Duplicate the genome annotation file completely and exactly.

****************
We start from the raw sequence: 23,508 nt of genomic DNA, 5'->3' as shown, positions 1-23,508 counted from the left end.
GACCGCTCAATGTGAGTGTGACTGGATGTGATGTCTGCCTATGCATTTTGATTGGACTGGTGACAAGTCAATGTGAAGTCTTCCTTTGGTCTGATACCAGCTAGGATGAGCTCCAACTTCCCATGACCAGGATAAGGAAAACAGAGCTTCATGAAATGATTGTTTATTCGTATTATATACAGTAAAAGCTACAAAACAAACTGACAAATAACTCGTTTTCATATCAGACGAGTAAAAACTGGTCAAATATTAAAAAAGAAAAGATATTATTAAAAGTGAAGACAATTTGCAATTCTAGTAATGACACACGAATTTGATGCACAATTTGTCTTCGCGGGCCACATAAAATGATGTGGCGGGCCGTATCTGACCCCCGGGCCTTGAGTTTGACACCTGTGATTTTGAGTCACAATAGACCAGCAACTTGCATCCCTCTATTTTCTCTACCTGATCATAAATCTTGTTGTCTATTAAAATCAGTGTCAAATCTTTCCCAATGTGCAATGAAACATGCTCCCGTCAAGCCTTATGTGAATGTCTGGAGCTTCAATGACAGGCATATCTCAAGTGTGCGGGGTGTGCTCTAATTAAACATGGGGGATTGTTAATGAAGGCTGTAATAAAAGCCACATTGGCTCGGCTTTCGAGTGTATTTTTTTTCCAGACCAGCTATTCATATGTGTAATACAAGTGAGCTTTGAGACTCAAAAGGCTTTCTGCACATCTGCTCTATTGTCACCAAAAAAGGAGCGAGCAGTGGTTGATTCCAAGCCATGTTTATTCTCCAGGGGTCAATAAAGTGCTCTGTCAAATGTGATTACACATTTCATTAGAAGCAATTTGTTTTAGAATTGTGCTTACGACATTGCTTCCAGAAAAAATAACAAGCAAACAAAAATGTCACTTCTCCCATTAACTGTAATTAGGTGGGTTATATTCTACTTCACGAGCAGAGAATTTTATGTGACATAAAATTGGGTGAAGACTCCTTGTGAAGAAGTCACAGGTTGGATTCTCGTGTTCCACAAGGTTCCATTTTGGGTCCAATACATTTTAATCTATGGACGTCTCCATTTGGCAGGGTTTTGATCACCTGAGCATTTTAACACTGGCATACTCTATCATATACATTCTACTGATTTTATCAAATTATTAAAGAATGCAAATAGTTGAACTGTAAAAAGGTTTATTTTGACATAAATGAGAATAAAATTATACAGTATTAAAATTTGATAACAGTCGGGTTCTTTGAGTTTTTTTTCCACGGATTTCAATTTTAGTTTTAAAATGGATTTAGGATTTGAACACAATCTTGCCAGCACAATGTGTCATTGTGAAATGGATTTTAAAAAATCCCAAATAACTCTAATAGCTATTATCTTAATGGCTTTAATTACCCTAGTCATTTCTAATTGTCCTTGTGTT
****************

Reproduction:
We start from the raw sequence: 23,508 nt of genomic DNA, 5'->3' as shown, positions 1-23,508 counted from the left end.
GACCGCTCAATGTGAGTGTGACTGGATGTGATGTCTGCCTATGCATTTTGATTGGACTGGTGACAAGTCAATGTGAAGTCTTCCTTTGGTCTGATACCAGCTAGGATGAGCTCCAACTTCCCATGACCAGGATAAGGAAAACAGAGCTTCATGAAATGATTGTTTATTCGTATTATATACAGTAAAAGCTACAAAACAAACTGACAAATAACTCGTTTTCATATCAGACGAGTAAAAACTGGTCAAATATTAAAAAAGAAAAGATATTATTAAAAGTGAAGACAATTTGCAATTCTAGTAATGACACACGAATTTGATGCACAATTTGTCTTCGCGGGCCACATAAAATGATGTGGCGGGCCGTATCTGACCCCCGGGCCTTGAGTTTGACACCTGTGATTTTGAGTCACAATAGACCAGCAACTTGCATCCCTCTATTTTCTCTACCTGATCATAAATCTTGTTGTCTATTAAAATCAGTGTCAAATCTTTCCCAATGTGCAATGAAACATGCTCCCGTCAAGCCTTATGTGAATGTCTGGAGCTTCAATGACAGGCATATCTCAAGTGTGCGGGGTGTGCTCTAATTAAACATGGGGGATTGTTAATGAAGGCTGTAATAAAAGCCACATTGGCTCGGCTTTCGAGTGTATTTTTTTTCCAGACCAGCTATTCATATGTGTAATACAAGTGAGCTTTGAGACTCAAAAGGCTTTCTGCACATCTGCTCTATTGTCACCAAAAAAGGAGCGAGCAGTGGTTGATTCCAAGCCATGTTTATTCTCCAGGGGTCAATAAAGTGCTCTGTCAAATGTGATTACACATTTCATTAGAAGCAATTTGTTTTAGAATTGTGCTTACGACATTGCTTCCAGAAAAAATAACAAGCAAACAAAAATGTCACTTCTCCCATTAACTGTAATTAGGTGGGTTATATTCTACTTCACGAGCAGAGAATTTTATGTGACATAAAATTGGGTGAAGACTCCTTGTGAAGAAGTCACAGGTTGGATTCTCGTGTTCCACAAGGTTCCATTTTGGGTCCAATACATTTTAATCTATGGACGTCTCCATTTGGCAGGGTTTTGATCACCTGAGCATTTTAACACTGGCATACTCTATCATATACATTCTACTGATTTTATCAAATTATTAAAGAATGCAAATAGTTGAACTGTAAAAAGGTTTATTTTGACATAAATGAGAATAAAATTATACAGTATTAAAATTTGATAACAGTCGGGTTCTTTGAGTTTTTTTTCCACGGATTTCAATTTTAGTTTTAAAATGGATTTAGGATTTGAACACAATCTTGCCAGCACAATGTGTCATTGTGAAATGGATTTTAAAAAATCCCAAATAACTCTAATAGCTATTATCTTAATGGCTTTAATTACCCTAGTCATTTCTAATTGTCCTTGTGTT